The legal wrangle over the Woodbine Gliderport went from the back burner of the county's consciousness to the front doorstep of the U.S. Supreme Court in 1990.
Although the dispute began eight years ago, the operators of Bay Soaring Inc. and Woodbine-area residents opposed to the glider-ride business had been silent for some time.
That changed in July, when Carroll's County Commissioners and the residents petitioned the nation's highest court to hear the case of a county zoning board decision limiting flight traffic at the small, grassy airstrip.
The residents asked the Supreme Court to reconsider an April decision by the Maryland Court of Appeals, the state's highest court. The state court said that a lower court erred in May 1989 when it ruled that a local government can impose airway restrictions on a small airport's zoning permit.
But in early October, the Supreme Court said it would not entertain an appeal, prompting cheers from the glider-ride camp and jeers from the residents group.
"It's not a surprise to me that they denied it," said David K. Bowersox, an attorney with Dulaney, Parker & Scott, a Westminster law firm representing the airstrip and Bay Soaring.
"It's disappointing," said John T. Willis, an attorney with the Baltimore law firm Weinberg and Green, which represents the residents and the commissioners. "But it's not over."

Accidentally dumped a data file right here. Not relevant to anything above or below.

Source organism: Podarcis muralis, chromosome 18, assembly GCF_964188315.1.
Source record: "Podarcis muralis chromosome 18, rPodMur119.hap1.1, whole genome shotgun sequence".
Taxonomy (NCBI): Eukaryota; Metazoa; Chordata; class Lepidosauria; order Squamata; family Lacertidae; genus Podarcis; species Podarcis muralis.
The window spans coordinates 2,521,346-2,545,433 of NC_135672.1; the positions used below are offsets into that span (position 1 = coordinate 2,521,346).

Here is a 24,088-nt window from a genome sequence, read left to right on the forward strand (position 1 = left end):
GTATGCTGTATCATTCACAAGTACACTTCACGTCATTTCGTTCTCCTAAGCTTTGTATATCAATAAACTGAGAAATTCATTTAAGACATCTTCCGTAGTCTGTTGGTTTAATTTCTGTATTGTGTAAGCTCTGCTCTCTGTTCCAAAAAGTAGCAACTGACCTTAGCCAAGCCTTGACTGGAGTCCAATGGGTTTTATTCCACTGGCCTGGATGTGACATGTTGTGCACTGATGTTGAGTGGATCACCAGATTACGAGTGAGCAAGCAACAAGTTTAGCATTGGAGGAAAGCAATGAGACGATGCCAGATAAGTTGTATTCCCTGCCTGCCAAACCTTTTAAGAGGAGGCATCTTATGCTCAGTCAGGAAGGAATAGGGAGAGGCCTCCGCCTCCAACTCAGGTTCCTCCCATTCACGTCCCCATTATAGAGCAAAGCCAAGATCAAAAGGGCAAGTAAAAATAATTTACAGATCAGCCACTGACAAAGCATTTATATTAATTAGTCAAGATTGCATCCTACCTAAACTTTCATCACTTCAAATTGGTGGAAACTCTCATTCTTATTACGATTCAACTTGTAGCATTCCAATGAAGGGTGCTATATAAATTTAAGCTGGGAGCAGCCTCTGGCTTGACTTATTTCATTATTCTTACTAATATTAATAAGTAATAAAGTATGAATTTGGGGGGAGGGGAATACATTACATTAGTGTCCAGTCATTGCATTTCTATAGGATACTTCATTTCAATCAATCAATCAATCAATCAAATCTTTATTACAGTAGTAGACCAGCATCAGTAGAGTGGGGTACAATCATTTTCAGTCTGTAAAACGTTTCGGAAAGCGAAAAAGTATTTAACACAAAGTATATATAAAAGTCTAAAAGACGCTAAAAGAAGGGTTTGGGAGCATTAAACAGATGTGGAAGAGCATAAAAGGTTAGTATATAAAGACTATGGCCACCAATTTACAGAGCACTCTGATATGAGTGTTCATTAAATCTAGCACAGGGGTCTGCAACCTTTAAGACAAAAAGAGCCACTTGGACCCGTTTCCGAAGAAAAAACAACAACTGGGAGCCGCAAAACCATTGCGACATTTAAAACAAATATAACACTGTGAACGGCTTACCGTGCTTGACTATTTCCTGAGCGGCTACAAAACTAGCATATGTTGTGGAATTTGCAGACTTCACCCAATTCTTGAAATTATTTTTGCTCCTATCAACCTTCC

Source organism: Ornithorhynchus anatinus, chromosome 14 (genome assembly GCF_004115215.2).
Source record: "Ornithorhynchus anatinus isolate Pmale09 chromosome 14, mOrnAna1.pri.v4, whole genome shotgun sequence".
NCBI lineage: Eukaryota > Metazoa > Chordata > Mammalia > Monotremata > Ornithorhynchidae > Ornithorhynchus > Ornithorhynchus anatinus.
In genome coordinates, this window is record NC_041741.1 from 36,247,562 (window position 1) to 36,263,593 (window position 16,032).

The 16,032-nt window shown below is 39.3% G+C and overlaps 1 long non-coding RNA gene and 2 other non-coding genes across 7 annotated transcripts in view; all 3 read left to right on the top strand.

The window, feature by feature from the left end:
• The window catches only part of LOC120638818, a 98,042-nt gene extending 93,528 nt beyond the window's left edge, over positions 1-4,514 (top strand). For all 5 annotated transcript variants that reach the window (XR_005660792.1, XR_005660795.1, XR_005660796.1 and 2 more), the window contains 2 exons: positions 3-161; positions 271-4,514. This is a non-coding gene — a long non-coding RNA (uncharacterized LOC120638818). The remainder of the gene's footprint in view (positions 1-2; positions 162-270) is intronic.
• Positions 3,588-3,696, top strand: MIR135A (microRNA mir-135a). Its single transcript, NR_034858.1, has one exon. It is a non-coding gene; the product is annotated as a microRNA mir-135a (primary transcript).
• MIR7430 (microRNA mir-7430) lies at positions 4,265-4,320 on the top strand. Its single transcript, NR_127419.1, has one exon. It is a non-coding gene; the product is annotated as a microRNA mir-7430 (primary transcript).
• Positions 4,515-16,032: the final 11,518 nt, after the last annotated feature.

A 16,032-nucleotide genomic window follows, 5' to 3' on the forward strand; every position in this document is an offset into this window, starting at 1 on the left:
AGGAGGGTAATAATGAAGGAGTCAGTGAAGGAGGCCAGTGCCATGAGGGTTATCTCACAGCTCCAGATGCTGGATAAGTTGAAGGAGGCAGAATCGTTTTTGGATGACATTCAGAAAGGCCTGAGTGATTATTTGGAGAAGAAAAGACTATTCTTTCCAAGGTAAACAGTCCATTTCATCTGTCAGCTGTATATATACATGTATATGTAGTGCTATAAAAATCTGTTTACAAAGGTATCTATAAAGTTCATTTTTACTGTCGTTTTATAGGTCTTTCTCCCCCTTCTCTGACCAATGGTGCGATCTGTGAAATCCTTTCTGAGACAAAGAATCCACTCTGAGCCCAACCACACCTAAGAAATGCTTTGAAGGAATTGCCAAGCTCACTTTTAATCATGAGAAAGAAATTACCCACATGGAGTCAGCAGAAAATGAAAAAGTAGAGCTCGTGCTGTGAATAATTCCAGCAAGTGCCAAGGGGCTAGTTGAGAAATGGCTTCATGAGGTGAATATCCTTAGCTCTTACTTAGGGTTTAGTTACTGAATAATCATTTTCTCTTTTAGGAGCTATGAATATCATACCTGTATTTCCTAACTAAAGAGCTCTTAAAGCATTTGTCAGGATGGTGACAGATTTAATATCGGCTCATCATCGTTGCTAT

This is certain. The dispute, already tangled after eight years of legal and administrative wrangling, promises to get more convoluted before a resolution is reached.
The Supreme Court denial puts the case back to the Carroll County Zoning Board, where the difficulty sprang years ago.
The board is expected to pick up the case again sometime in 1991, although no date for a new hearing has been scheduled, said County Attorney Charles W. "Chuck" Thompson Jr.
In 1972, the county zoning board issued a permit to Robert E. Harrison, the owner of the 172-acre farm where the glider business is located, to operate an airstrip.
Bay Soaring began operating at Harrison's farm in 1981. After numerous residents complained about noise and safety hazards, the zoning board revoked the permit and issued another, this one with conditions regulating flight paths, air traffic and hours of operation at the airstrip.
Bay Soaring appealed to Circuit Court, claiming that a county zoning board had no business regulating the airways.